How to End Polarizing Political Arguments
By: Sanderson Sims
I remember growing up watching the American public affairs show “Firing Line” with conservative William F. Buckley, Jr. He would invite those of opposing points of view to be on the show, and they would both lay out in civil terms their points of view and the logic behind them. There would be disagreements but they were good natured. Emotion had not eclipsed reason. You, the viewer, would be able to see both sides of an issue, realizing that opposing points of view each have elements of truth.
In today’s privately owned electronic media environment, much depends on creating an emotional hook, thereby drawing viewers into an intoxicating addiction. This increases viewership and advertising revenue. The emotional state is accentuated at the extremes. Additionally, because we are so overwhelmed with daily information, an in-depth understanding of complex issues is often relegated to simple slogans and labels.
These hooks can have exceptionally strong emotional grounding, reinforced by more drumbeat information to support one’s emotional view. This, of course, can lead to a tribalistic orientation in which opposing tribe members no longer talk to each other but past each other. Unfortunately, there often is no desire to end the conflict from the influencing source because conflict creates high entertainment value which is then monetized by ratings and advertising revenue, creating an intractable partisan divide.
This strategy has proven useful for television shows, and Donald Trump proved to be masterful at using it in “The Apprentice.” However, when this same approach is applied to politics and to running our country, it creates chaos and dissent. And when this same energy spills over into our personal lives with neighbors, co-workers, family members, and friends, we often lose our ability to have useful dialogue and effective communication.
So how do we find common ground again?
We have been talking from time to time about manifestation and one of the most important concepts would be to begin in our own minds by visualizing a positive outcome for all parties. This approach is not about winning in a zero sum game where there is a winner and a loser, but finding a place where there is a chance for all to get at least some of what they want.
The quality of our lives is determined by the questions we ask. Thus, we ask the universe, with a strong desire for an answer, how to best handle a situation.
Why this is often so difficult is that at the core we frequently find ourselves disagreeing over the acceptable rate of change. I was once in a seminar conducted by Terence Mckenna who was citing the work done by Alfred North Whitehead, the British mathematician and philosopher. Whitehead was attributed with saying that there are two dynamic forces at work in the universe — habit, or the preservation of the status quo, and novelty which is change. Habit and novelty form a constant dynamic tension.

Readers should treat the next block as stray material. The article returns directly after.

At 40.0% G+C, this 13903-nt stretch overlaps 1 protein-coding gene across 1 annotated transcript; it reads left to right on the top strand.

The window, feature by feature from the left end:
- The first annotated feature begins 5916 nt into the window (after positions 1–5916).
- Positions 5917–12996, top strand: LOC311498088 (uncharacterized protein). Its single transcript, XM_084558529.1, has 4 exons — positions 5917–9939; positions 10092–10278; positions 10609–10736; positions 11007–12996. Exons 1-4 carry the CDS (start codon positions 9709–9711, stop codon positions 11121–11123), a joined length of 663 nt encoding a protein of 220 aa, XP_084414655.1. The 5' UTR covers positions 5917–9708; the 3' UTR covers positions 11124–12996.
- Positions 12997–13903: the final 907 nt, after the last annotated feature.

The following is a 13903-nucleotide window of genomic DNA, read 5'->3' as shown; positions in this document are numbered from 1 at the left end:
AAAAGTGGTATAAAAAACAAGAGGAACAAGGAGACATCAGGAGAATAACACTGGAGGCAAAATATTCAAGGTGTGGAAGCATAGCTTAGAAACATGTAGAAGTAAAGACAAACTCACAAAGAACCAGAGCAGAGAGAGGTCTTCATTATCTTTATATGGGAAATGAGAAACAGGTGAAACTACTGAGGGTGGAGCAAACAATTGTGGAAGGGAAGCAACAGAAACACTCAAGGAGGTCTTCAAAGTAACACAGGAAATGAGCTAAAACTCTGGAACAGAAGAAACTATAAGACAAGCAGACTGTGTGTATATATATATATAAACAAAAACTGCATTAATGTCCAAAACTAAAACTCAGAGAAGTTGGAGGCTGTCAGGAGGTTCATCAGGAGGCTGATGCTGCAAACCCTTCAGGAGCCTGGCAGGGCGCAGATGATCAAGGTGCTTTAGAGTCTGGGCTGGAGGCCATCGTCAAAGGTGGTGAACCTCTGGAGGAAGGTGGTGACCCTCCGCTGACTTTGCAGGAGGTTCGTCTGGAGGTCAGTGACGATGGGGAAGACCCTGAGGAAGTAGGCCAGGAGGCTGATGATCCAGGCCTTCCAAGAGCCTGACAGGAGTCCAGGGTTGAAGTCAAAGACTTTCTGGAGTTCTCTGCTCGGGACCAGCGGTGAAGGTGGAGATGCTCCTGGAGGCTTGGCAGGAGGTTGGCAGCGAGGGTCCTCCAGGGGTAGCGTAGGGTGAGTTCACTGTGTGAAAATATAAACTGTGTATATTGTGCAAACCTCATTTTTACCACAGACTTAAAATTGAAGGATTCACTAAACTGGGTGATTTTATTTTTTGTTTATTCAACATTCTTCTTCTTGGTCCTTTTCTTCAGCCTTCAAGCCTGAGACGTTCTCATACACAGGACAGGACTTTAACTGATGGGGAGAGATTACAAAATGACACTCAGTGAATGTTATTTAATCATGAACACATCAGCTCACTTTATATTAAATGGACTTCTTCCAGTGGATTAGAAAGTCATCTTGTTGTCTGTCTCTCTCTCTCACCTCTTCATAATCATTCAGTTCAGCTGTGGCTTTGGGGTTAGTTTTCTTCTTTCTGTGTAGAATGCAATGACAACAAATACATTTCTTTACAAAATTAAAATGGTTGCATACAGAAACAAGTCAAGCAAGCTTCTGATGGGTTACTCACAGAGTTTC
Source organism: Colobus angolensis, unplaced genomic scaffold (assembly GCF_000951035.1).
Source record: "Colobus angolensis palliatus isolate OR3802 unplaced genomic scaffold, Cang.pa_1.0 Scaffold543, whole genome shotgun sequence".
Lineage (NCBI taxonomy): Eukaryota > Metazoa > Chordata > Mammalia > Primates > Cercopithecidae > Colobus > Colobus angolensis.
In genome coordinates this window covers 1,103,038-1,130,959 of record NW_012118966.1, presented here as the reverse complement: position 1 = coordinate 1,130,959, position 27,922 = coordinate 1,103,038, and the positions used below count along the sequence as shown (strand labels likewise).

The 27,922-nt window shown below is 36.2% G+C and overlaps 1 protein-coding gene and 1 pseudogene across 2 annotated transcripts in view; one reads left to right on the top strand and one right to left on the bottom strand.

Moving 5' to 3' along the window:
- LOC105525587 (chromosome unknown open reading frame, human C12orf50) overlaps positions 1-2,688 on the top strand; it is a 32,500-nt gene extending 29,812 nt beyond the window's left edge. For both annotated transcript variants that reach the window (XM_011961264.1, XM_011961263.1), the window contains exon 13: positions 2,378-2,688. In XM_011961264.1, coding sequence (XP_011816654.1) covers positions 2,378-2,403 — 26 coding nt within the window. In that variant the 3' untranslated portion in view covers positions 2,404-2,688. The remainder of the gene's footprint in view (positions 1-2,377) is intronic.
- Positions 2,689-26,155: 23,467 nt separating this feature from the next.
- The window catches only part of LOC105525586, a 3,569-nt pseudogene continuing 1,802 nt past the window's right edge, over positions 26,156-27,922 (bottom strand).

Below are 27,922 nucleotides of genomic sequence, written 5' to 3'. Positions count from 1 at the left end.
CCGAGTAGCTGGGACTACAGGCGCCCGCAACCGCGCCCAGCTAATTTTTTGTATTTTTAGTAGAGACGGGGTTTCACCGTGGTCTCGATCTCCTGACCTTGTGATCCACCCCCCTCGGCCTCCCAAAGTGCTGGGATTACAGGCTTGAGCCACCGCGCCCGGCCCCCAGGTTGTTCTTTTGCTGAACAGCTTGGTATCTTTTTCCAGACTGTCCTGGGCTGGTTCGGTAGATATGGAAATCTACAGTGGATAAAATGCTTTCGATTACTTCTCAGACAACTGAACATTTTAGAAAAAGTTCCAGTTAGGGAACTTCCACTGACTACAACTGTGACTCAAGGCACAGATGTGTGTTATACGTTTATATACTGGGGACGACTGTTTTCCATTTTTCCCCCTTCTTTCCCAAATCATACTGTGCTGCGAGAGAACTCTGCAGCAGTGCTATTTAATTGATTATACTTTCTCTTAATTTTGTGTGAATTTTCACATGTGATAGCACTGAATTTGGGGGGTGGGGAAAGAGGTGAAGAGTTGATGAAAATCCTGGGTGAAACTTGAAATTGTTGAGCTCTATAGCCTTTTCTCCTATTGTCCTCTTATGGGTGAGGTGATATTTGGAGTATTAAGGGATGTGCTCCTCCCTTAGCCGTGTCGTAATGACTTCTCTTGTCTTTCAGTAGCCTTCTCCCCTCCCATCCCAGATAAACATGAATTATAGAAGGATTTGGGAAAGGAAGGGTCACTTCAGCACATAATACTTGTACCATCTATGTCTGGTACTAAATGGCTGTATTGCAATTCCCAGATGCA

Applying this idea politically, a Conservative might be happy with much of the status quo or habit: it has taken a long time to arrive at some structure that works, so let’s preserve it. The Liberal might argue that it does not work well for all, and only benefits a few, therefore, let’s change it or move toward novelty. Hence there is a dynamic tension at play.
The behavioral psychologists know that if we want to see a change in someone’s behavior we can begin by changing our behavior, and give this person or persons a “new” us with whom to respond.
For those of us lucky enough to have had professional coaching influence, one simple approach is to begin by listening to your opponent and instead of immediately countering with your viewpoint. Sincerely ask your adversary to say more about their view, why and how it works, and how it could work for everyone.
By doing this you ask for someone who is emotionally anchored to reflect on areas that their emotions might have prevented them from examining. We must also put aside our own emotional attachments in the process, and be willing to use reason, rational thinking, and respect. This is not about cleverly arriving at a “gotcha” moment, but about mutually seeing where resolution might lay.
With so much at stake these days, both personally and collectively, it is worth our time to listen, learn and respond with an open mind.
Written by: Sanderson Sims, November 17, 2020
Photo by: Nicole de Khors, Burst Photos